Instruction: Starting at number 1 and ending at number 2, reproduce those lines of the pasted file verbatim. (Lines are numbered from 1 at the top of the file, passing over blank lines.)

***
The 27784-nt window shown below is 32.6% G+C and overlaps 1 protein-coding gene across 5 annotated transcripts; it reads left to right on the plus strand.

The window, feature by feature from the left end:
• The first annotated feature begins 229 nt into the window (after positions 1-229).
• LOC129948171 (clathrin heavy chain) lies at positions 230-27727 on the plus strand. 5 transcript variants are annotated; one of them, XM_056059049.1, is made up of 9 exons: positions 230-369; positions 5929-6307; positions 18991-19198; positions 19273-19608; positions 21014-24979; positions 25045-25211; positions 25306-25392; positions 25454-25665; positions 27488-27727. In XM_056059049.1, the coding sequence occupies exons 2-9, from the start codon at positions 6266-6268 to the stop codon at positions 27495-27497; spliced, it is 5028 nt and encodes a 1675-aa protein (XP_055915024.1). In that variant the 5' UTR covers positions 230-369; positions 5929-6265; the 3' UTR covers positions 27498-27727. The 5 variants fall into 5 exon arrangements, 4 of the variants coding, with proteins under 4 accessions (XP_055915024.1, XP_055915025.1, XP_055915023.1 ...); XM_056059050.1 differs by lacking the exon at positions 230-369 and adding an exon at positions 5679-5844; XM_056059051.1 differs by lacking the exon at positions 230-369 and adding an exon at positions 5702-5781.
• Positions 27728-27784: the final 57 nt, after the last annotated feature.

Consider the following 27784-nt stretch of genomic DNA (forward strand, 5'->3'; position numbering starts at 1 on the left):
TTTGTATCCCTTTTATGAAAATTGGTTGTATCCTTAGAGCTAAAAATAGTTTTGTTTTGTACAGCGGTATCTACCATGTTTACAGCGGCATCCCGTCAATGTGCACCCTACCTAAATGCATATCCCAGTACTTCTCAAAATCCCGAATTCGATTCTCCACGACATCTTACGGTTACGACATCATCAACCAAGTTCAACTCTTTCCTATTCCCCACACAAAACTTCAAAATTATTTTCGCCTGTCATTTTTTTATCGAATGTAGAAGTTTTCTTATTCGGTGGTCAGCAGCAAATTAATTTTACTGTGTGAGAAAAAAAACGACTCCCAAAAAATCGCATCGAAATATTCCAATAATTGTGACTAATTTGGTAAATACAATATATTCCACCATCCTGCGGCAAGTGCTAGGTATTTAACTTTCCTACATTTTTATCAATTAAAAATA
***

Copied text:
The 27784-nt window shown below is 32.6% G+C and overlaps 1 protein-coding gene across 5 annotated transcripts; it reads left to right on the plus strand.

The window, feature by feature from the left end: